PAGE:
The winds continue to be unfavourable, 270 miles in three days is very slow for this boat. Before we left Gomera Mike had heard something on the radio about Spanish Sahara, a country on the west coast of Africa. Currently it is a Spanish colony, but the Spanish are in the process of returning to Spain. When they leave the neighbouring countries of Morocco and Mauritania will take over between them. So there we were, sailing slowly past Spanish Sahara. Irresistible. We changed course. It is still our intention to get to The Gambia, but for now we are tied up at the quay of Villa Cisneros, the capital of Spanish Sahara. Unfortunately we will have to wait till tomorrow to explore. We have been told there is a curfew from 6:30pm to 7:00am.
19th December 1975 -
The last days of Spanish Sahara
Today we have been out exploring Villa Cisneros. Up until a few months ago the population of this town was a few thousand. Now it is a few hundred. These are mostly Spanish military and civil servants. The few remaining Berbers are too young, too old, or too infirm to leave. The rest of the Spanish have gone back to Spain. The rest of the Berbers have gone back to the desert. The Spanish we have spoken to have all been really friendly, and they all say there have been no visitors here for as long a they can remember, so we are quite a surprise. We walked through empty streets to the edge of Villa Cisneros with one of the civil servants. The buildings ended quite suddenly giving way to desert.There, across a narrow strip of sand, were hundreds of tents, many hundreds of Berbers waiting for the final withdrawal, an opportunity to move in. We walked back into town to the Post Office. Today will be the last day it is open. We had all written letters home and now we bought every denomination of stamp they had and plastered them all over the envelopes before getting them franked and put in the post. One day a ‘Last day cover’ from a country that no longer exists might be of significance. One of the stamps even showed the pier we are tied up to. We returned to Maya before evening curfew. There were lots of fish swimming around the boat, and the water looked very clean so we put out some fishing lines and easily caught enough fish for a meal. A soldier patrolling the harbour called down to us that the fish were full of bones and not good to eat. We ignored him and cooked them anyway. He was right. We threw them away. We will leave here tomorrow and resume our trip to The Gambia, probably spending Christmas at sea. It has been an interesting diversion, but we are almost out of Spanish money and all the banks are shut so we can’t get any more, and even if we could almost everything else is shut so there is nothing to spend it on.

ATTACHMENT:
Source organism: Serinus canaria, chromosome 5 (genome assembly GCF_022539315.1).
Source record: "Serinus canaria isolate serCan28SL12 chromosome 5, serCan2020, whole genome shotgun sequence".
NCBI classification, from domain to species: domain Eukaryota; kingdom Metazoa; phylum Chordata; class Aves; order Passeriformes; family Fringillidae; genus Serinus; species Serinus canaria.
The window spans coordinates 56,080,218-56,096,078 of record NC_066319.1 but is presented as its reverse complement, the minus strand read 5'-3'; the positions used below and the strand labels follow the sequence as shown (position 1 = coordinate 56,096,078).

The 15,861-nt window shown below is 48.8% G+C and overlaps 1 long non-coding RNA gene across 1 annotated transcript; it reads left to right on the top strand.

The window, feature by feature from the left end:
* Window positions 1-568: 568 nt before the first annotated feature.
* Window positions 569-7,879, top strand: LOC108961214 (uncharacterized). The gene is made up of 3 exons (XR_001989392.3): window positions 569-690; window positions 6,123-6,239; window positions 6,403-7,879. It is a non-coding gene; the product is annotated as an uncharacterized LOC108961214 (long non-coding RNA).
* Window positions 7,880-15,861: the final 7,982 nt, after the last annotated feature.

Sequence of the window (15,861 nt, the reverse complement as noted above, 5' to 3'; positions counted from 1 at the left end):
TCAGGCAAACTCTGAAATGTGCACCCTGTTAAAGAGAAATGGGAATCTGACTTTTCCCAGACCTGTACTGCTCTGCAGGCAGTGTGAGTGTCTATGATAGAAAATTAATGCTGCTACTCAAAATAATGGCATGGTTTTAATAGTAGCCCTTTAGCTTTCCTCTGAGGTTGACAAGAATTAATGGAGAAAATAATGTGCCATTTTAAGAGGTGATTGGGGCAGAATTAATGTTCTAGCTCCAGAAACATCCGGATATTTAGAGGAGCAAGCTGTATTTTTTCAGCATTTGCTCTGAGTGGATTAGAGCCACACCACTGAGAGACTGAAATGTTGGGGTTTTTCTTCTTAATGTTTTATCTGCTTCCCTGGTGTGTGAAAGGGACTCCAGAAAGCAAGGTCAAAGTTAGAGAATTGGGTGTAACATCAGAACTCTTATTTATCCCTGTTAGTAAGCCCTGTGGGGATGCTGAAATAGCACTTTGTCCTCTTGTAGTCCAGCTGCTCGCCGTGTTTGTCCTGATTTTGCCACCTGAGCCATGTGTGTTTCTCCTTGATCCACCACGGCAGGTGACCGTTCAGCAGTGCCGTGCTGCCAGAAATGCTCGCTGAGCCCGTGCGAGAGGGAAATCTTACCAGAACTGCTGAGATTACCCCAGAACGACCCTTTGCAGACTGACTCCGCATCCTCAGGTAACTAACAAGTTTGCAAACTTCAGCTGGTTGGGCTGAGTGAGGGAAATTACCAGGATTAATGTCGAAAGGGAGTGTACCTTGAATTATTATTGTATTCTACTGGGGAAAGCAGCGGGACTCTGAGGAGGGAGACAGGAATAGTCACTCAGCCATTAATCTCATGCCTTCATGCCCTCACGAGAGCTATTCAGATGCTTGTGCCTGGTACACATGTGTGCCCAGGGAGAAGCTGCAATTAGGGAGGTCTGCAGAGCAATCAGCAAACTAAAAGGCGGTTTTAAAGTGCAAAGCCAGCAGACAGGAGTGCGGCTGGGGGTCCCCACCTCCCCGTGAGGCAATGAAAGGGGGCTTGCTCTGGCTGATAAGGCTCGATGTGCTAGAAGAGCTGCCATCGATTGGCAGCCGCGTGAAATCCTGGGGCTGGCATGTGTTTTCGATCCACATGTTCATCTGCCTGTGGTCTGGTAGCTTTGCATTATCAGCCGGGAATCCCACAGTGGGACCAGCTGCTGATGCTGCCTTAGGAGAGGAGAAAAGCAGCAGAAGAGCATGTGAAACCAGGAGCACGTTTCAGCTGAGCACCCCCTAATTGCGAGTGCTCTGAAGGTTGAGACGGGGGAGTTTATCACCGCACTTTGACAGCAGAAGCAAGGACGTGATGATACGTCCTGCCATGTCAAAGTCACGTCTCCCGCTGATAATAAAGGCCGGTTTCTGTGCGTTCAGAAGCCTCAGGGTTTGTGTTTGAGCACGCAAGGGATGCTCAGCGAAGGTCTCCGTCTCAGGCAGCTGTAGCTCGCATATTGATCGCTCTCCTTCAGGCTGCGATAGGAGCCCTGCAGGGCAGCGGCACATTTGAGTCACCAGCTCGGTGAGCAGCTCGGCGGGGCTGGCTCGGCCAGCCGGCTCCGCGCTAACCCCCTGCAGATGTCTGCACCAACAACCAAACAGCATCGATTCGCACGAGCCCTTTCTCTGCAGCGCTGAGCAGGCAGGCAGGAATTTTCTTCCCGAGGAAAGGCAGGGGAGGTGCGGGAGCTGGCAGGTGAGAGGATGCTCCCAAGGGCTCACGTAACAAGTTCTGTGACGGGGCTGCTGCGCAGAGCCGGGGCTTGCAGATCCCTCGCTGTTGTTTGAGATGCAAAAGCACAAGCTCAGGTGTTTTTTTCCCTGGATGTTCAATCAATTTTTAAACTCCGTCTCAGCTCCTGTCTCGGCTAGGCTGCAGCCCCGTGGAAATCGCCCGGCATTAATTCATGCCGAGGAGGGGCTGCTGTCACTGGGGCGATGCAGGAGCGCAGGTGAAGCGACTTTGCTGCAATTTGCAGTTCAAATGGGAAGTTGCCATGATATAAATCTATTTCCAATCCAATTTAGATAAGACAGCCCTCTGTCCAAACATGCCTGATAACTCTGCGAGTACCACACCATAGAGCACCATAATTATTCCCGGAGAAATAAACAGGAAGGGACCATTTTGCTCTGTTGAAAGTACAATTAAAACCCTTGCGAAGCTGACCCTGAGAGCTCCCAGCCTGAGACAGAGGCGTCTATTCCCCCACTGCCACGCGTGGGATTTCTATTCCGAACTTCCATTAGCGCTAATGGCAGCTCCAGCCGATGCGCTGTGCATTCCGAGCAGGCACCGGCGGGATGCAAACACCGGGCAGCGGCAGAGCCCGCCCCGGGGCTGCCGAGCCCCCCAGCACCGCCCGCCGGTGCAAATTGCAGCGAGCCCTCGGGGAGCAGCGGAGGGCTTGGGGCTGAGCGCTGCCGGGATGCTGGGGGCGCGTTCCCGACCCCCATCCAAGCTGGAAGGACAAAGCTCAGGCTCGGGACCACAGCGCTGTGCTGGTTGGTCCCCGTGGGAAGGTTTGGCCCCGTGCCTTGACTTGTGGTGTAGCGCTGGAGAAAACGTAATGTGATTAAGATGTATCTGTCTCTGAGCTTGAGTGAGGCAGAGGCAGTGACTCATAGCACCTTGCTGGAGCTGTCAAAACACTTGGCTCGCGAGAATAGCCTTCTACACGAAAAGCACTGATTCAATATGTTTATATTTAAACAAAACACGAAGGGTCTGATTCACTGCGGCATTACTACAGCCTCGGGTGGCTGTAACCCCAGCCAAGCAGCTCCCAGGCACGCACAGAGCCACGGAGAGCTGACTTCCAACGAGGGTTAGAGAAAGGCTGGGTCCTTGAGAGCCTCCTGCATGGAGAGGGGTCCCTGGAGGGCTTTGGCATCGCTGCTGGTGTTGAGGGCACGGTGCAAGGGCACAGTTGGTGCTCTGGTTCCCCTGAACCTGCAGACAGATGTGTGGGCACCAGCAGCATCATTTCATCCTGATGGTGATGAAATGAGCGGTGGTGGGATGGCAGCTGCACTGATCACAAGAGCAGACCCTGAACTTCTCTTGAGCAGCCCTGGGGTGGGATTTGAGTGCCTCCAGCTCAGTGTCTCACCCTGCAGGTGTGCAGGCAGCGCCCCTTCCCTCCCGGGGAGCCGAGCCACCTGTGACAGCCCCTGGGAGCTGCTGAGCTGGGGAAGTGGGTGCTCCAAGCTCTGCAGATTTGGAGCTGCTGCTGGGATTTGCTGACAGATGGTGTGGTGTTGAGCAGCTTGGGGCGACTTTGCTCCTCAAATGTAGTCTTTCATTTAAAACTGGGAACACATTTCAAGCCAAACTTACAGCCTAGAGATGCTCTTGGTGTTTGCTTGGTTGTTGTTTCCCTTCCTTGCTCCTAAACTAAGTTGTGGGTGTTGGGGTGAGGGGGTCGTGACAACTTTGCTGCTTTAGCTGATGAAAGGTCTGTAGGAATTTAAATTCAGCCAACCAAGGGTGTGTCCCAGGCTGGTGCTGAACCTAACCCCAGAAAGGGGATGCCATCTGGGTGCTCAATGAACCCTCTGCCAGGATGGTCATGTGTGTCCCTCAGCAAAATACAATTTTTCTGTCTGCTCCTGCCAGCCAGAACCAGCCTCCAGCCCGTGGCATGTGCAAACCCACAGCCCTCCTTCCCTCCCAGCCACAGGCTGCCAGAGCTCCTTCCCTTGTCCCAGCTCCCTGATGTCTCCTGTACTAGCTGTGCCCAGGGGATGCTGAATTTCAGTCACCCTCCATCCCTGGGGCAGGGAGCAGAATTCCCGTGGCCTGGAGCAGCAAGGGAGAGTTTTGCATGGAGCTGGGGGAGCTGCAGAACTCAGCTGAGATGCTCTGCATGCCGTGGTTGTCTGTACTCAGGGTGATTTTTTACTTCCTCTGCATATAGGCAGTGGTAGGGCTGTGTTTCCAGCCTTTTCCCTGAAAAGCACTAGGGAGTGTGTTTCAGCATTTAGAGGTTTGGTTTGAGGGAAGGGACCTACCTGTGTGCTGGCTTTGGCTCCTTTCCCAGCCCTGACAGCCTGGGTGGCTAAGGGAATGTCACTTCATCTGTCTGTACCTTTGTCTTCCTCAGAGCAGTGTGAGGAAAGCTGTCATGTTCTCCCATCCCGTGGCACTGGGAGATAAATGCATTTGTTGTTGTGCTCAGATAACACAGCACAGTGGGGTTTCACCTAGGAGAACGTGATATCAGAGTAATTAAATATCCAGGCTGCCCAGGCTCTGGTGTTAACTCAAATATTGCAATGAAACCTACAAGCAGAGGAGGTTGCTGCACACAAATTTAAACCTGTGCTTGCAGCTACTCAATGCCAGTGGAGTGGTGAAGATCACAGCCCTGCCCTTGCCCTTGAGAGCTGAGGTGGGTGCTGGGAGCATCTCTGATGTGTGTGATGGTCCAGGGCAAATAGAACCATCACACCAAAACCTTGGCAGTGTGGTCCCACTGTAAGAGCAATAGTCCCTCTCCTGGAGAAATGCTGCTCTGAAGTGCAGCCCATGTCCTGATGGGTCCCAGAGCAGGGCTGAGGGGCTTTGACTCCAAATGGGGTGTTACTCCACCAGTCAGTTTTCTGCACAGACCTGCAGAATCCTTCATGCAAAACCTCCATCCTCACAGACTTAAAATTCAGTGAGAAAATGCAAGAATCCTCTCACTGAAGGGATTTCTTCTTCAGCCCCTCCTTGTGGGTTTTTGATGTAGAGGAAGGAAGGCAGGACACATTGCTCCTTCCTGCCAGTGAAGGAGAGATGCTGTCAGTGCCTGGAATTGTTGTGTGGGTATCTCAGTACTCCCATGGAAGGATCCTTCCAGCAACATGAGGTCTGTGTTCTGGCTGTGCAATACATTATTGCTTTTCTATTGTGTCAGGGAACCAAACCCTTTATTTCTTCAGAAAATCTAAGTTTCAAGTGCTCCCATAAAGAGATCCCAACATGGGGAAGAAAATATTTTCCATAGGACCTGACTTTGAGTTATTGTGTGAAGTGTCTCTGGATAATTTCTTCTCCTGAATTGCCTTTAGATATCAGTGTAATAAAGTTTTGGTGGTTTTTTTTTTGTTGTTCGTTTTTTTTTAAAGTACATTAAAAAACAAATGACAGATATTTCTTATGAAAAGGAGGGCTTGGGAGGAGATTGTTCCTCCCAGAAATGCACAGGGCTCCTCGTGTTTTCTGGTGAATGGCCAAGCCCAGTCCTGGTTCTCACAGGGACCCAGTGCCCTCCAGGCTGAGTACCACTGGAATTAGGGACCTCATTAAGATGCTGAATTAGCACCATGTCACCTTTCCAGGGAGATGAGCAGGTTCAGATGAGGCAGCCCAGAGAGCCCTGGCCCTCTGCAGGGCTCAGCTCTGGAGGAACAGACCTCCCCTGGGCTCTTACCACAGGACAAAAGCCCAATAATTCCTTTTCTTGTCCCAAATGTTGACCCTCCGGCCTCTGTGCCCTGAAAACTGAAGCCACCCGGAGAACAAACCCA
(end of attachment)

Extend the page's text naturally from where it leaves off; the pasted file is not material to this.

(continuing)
This area is now called Western Sahara. When the Spanish pulled out Morocco thought it was rightful owner and took over. 16 years of civil war followed. It is now under Moroccan administration.
20th December 1975 -
Farewell to arms
We waved farewell to our armed guard as we untied and left Spanish Sahara. We will never return because the country will not exist. The wind has been North East for the last two days, which as they are the NE Trade Winds you would expect. As soon as we put to sea they changed to North West. That is actually better for us and we are now making good speed which is more than can be said for the last ten days. It is really peculiar that we have not so far had the supposedly consistent Trade Winds we should have. We have made an attempt to decorate the boat for Christmas. We have a total of three cards, one is for me and two for Andy. We have also put those and a banner that says “Merry Christmas, Happy New Year, and Good Sailing”. A cheering thought after the sadness of an all but deserted city.